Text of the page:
What we achieve in our life is not only the result of our hard work and effort, but is also strongly supported by the motivation, guidance and support of our friends and family. But what would happen if we also got encouraged, moulded and supported by someone from our industry, someone that is working in the field that we want to approach and has the experience and connections that we need to get started? The results may surprise you.
There is a certain sadness residing in all of us that never disappears; the sorrow of unfulfillment. Our hearts constantly remind us of the dreams we stopped chasing - the hopes we once had - yet we do not pursue them because we know suffering and difficulty awaits. But why are most of us content with mediocrity? We live in a society of excessive comfort where very few have the drive to deliver real changes. Through many agonising ventures, I have spent the last year exploring common problems in New Zealand and other First World Countries and will share some of my thoughts.
When you are reading this, just take a moment and look around you. What percentage of people are busy socialising? How many of them are reading a book/studying? How many of them are laughing with friends? How many of them are playing Pokémon Go, Candy Crush or scrolling through their newsfeed on Facebook.
As an international student, I travel back to Taiwan from time to time whenever I am free from university, which is usually twice a year. I am cognisant of the fact that the temperature has been increasing every year, but staying indoors with the air conditioning on was just a convenient method to remain coolly ignorant of the problem.
Networking events: a combination of potentially awkward, inauthentic conversations that could leave you questioning whether or not you suffer from social anxiety.
Sound familiar? If it's any consolation, you’re not alone. Most people are uncomfortable walking into a room full of strangers, yet by not doing so; you limit your own opportunities. Networking isn’t only limited to the sternly career-driven, it’s all-encompassing throughout our lives. The earlier you start, the better (and you might unexpectedly enjoy it!).
So, without further ado, here are a few personal tips to help make the initial introduction more genuine.
First things first, you’re not going to change your life on the day of a networking event, but it could be the start of a domino effect that does. Try focus on building relationships you can actually contribute to, with people you actually like.
Figure out who matters most. There is an inclination to meet lots of people at events like Synapse. This is partially fuelled by social media, where there is emphasis on the importance of large numbers of Twitter followers, LinkedIn connections and Facebook friends. In reality, knowing many people in a superficial way is only useful to a scarce number of professions. So unless you’re planning on dropping your new mix tape, only pick a few relevant people to talk to rather than trying to meet every single person who crosses your line of vision.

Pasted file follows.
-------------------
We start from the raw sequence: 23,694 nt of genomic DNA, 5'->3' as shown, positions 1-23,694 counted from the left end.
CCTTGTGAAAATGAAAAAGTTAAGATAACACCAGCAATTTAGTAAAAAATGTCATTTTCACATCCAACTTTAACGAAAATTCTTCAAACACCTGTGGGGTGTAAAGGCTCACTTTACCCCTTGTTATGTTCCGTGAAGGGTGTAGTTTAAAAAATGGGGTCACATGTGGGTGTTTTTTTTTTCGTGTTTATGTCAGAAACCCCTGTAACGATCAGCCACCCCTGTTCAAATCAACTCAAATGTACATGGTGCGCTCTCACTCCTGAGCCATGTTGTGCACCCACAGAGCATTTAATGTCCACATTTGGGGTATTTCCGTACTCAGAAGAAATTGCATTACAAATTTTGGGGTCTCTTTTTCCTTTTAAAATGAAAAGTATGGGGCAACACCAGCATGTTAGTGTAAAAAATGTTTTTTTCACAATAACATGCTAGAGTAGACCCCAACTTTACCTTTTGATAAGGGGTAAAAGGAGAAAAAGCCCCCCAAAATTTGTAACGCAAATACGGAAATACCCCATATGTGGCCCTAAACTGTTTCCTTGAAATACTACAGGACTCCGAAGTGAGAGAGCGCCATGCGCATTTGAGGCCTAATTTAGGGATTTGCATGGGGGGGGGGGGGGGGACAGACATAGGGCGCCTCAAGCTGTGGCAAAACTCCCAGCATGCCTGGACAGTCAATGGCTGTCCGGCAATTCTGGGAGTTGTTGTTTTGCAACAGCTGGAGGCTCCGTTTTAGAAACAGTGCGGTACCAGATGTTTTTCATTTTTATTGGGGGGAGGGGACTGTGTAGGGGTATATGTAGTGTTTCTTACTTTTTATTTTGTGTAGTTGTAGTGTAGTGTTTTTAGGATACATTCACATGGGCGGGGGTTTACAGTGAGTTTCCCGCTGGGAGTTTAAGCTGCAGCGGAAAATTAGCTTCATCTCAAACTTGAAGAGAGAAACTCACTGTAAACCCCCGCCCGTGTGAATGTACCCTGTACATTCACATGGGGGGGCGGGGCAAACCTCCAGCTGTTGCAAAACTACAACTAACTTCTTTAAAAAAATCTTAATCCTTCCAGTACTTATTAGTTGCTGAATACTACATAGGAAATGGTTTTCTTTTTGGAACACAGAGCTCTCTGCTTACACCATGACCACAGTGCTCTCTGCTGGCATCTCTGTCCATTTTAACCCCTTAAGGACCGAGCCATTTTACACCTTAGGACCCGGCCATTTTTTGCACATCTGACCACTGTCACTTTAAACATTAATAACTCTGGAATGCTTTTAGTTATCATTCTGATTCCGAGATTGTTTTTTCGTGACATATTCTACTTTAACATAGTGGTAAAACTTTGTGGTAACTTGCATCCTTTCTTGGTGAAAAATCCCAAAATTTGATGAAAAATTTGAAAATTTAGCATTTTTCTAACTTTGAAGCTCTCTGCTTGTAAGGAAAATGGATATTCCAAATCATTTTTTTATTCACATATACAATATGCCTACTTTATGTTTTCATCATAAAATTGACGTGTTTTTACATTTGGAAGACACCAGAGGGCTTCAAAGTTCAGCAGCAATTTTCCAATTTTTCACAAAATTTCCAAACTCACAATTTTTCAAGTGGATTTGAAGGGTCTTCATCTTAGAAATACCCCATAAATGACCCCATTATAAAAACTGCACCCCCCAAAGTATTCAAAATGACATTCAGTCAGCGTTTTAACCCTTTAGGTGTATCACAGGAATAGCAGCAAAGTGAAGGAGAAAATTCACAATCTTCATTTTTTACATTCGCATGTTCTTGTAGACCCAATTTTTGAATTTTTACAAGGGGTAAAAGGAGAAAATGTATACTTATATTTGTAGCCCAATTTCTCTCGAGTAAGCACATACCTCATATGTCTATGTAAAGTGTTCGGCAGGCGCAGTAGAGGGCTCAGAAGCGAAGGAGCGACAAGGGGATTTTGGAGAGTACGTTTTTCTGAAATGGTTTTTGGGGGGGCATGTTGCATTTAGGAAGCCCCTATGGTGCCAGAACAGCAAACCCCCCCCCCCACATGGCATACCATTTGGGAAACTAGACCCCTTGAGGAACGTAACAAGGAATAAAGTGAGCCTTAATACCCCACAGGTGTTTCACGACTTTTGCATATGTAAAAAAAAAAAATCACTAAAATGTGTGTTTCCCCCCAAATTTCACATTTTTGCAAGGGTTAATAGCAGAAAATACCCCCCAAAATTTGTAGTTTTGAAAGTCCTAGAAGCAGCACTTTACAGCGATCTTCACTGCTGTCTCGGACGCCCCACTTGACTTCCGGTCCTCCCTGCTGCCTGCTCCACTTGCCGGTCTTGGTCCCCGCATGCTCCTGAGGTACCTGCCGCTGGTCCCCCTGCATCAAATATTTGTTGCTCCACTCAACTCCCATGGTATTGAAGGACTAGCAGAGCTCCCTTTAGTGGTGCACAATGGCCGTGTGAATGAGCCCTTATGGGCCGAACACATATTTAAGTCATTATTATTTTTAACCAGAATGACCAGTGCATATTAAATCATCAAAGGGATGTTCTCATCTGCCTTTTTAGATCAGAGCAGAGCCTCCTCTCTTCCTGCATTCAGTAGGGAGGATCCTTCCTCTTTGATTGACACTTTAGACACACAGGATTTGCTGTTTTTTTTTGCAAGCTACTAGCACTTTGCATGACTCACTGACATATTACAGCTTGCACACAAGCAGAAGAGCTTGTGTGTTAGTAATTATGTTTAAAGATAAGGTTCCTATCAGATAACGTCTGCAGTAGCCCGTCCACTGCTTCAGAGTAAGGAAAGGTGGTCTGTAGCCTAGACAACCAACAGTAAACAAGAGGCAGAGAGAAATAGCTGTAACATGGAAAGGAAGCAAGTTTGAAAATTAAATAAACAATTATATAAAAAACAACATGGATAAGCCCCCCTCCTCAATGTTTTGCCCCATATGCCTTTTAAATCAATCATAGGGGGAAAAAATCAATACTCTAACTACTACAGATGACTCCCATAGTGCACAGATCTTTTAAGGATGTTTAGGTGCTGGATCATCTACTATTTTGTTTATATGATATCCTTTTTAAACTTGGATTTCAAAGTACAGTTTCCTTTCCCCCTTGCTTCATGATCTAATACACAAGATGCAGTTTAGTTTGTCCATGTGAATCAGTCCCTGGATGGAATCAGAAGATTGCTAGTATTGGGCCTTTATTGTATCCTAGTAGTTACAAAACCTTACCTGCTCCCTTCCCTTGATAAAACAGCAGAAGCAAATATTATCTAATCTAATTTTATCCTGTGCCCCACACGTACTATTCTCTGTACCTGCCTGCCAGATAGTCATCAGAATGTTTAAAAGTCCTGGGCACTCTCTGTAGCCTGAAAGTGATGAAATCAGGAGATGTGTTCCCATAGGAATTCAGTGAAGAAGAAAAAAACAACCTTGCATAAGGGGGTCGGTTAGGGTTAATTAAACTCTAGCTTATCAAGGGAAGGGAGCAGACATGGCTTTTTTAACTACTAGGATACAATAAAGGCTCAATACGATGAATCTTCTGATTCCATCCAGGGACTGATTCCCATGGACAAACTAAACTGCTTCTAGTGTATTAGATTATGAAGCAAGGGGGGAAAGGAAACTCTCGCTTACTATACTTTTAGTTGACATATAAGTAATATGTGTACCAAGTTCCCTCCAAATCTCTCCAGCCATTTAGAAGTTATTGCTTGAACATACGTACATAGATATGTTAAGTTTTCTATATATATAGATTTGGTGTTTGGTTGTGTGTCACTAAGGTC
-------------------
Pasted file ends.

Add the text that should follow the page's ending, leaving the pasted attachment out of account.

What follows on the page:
Pay attention. I can’t emphasize this enough. Regardless of who you’re talking to, you should always be engaged and give the other person your undivided attention. Remember that there is nothing more flattering than someone who listens carefully and shows sincere interest in what you have to say. Ask questions and listen to the responses so that you can begin to understand the person. You may discover something unexpected, evoke that person's curiosity and voila! You're now intriguing - a very memorable trait.
Be honest. Don’t make false promises or agree to do things for the sake of niceties. Do not over-commit or feel guilty; it’s fine not to stay in touch with everybody that gives you their business card.
Follow up immediately. If you do find a promising person or company and you agree to contact them, get it done on the spot. Phones have email for a reason - everyone’s busy and it’s easy to forget things. It’s an awesome habit that will reduce your to-do list!
Giving vs. Getting. If you really wish to connect with someone, this is your top priority. Maybe you’ve got a great book recommendation, or can introduce them to another great connection. The greatest networkers I know genuinely like to help others, and if they ever need anything, people will fall over themselves to help them. Friendships are the best business connections you can have.
Chill. Think long term vs. short term. Ask a question that opens up natural dialogue (you don’t want to come across as pushy!). It will get you thinking in terms of people, not positions.
Synapse is a gathering of like-minded people who are capable, ambitious and motivated - many of whom are destined to become great influences and potentially invaluable connections.
So walk into that room full of strangers and broaden your opportunities, you never know who you might meet!
Having been studying for four and a half years now (almost done!), the word “experience” has been hammered into my head many times until I lost count and grew tired of hearing it. The importance of it was not understood until around the middle of my undergraduate degree, which I always think was considered late. Once I realized grades do not matter without experience, frantic searches for work and proof of credibility that I can put in my CV were what transpired.